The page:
After lunch, the court proceeds with hearings and because we have invested time in building strong ties with court clerks, IJM’s cases are taken up first. This give us ample time for travelling back to our office.

Between 3pm and 5pm I am done with court sessions. IJM drivers and security personnel will drive clients and witnesses to their homes and I head back to my home in Gulu. On days when there is no court hearing, I visit clients at their homes and prep witnesses for upcoming cases. Many of the clients live as far as 45 miles from Gulu, in hard-to-reach areas connected by unpaved roads, so it is a whole day’s work.

On a daily basis, I deal with case files covering the offences of criminal trespass, assault, grievous bodily harm, threatening violence and malicious property damage among other property ownership issues.

A contributory factor in land disputes is a lack of community access to information and knowledge of land ownership laws. We have therefore carried out community education to 300 local community leaders on land rights and Ugandan law with the expectation that they in turn teach this to other community members. I also teach them about violence against women, an IJM pilot project.

While these cases are of a criminal nature, most of them are civil because they ensue from such land disputes. Some require alternative dispute resolution such as mediation, reconciliation and arbitration. For the criminal cases, perpetrators are held accountable for their actions through courts of law. However, IJM is involved in addressing both criminal and civil cases.

Despite the challenges, one of the significant successes we register is when widows and orphans, whose cases are completed by us, can live without fear of losing their lives or livelihood. It sends a clear message to the community that perpetrators can be held accountable for their actions. Since joining in July 2016, I have worked on 19 criminal and 12 civil cases; with 15 perpetrators restrained, 16 charged, four convicted and 146 victims relieved. When our clients recover their land, joy, laughter and hope beam on their faces and this keeps us going.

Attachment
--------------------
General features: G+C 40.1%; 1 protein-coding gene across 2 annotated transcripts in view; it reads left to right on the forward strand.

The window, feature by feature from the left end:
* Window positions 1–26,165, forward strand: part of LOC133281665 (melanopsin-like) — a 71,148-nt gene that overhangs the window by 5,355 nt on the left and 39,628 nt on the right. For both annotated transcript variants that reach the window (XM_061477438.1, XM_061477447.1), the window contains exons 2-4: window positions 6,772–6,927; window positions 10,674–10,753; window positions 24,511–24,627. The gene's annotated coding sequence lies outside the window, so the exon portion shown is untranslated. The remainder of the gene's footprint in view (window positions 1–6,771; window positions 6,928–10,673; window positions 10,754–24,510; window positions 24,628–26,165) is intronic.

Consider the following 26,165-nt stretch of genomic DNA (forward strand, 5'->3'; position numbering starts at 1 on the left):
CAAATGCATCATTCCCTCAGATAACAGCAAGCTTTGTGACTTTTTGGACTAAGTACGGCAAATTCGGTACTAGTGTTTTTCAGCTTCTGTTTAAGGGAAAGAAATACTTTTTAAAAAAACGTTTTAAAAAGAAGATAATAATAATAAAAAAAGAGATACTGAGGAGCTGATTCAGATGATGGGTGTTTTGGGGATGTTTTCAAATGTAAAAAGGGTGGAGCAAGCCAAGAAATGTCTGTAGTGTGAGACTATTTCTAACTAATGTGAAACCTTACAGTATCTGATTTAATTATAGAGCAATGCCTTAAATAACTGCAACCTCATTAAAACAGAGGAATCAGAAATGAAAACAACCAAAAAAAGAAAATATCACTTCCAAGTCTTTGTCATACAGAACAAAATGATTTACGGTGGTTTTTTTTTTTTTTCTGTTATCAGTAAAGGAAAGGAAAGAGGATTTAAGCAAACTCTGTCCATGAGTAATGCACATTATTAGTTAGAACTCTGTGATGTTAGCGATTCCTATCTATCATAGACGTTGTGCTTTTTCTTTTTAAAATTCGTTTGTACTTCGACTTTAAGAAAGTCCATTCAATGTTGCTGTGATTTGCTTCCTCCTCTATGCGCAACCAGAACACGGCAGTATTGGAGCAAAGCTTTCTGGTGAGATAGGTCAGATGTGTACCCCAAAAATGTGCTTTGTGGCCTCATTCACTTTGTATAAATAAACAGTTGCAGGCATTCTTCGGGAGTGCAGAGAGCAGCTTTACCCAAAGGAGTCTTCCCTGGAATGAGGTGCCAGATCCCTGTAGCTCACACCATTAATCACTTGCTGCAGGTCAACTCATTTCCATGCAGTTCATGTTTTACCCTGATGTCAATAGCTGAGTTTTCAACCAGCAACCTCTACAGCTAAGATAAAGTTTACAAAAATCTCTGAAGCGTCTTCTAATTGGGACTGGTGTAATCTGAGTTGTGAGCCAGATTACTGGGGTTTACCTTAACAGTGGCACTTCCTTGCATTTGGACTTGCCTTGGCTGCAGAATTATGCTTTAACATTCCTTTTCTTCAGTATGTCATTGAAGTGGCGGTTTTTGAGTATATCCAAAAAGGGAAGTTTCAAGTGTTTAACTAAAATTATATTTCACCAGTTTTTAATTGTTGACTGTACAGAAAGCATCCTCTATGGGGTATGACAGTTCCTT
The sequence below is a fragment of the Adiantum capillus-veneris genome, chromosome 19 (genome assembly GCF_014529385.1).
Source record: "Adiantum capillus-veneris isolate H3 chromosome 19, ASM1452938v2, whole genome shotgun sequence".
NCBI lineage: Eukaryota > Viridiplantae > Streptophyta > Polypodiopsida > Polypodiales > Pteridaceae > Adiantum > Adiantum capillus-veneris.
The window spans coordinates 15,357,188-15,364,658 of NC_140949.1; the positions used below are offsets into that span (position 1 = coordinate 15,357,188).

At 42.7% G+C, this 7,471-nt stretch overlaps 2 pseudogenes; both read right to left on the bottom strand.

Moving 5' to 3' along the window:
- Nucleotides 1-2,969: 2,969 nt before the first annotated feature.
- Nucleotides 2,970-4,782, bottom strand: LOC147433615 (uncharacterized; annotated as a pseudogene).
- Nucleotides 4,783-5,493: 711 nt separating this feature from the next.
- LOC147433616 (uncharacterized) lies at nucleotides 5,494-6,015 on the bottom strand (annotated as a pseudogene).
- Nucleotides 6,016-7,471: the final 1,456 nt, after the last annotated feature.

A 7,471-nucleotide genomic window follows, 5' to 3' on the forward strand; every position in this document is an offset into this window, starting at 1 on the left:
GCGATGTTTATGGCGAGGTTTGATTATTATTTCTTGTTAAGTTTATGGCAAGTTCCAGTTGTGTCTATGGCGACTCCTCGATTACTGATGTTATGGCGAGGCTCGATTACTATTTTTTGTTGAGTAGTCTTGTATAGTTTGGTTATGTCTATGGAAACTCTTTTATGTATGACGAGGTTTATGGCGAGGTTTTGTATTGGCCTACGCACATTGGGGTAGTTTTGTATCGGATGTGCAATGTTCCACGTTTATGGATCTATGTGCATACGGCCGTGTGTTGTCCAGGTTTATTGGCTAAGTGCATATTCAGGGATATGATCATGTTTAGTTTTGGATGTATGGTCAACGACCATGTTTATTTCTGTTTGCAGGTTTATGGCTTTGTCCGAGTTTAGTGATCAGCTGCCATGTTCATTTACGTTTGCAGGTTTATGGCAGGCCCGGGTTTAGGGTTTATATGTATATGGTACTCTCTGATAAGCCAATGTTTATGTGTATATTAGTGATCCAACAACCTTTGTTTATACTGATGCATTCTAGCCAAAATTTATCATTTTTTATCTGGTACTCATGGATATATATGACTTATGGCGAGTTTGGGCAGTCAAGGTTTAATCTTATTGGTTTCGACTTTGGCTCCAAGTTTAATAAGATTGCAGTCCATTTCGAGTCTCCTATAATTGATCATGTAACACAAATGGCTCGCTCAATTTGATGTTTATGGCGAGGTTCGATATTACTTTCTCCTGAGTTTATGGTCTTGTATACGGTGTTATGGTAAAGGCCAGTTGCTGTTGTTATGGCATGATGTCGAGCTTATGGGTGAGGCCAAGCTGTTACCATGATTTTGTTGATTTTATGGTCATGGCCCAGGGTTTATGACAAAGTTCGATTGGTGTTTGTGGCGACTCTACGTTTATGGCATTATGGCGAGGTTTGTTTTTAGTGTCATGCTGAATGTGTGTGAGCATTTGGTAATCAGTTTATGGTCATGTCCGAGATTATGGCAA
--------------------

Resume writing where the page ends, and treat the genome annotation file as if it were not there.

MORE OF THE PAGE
THE INTERNATIONAL JUSTICE MISSION

Since 2012 IJM lawyers in Gulu have enabled 565 widows and orphans to return to their land and build hope-filled futures. They’ve helped convict 30 perpetrators, proving that justice for the poor is possible and that systems can change. IJM Gulu is now piloting a programme tackling Intimate Partner Violence. To learn more, email Gulu’s Field Office Director, Christopher Marshall (cmarshall@ijm.org). To help all IJM lawyers fight violence and injustice you can also donate at www.ijmuk.org/give

A CASE FILE NEVER CLOSED: JUSTINA ATOO

Justina Atoo was married to Raymond Ochieng. They had nine children together; four boys and five girls. Their pleasant life together all changed when Raymond passed away and her neighbour took a portion of their property, destroying her crops and threatening her that if she didn’t give up the land, he would arrange for soldiers to shoot her entire family. Justina contacted the local authorities, who all ruled in her favour. Her neighbour appealed the ruling up to the sub county court who sided with him, in part due to his influence in the area.

Sixty four years old by this time, Justina began to despair. She was worried that her home and livelihood would be taken from her – a death blow not only to her, but also the grandchildren she cares for. With desperation creeping in, her case was referred to IJM in 2013 as it reached the magistrates’ court. IJM prepared her case in detail, supported and represented her despite the threats.

Within one year the case was resolved with the court giving judgment in Justina’s favour and ordering her land be clearly demarcated. Due in part to his power, her neighbour hasn’t been jailed for this crime, but Justina has the redress she needs. We continue to walk alongside Justina even after the judgment, making sure that she is recovering, has seeds and all that she needs. Trauma counselling plus education support for the family also continue – when we take on a client, they become family.

 

Author details: 
Lora Atim

Lora Atim is a staff lawyer at International Justice Mission Gulu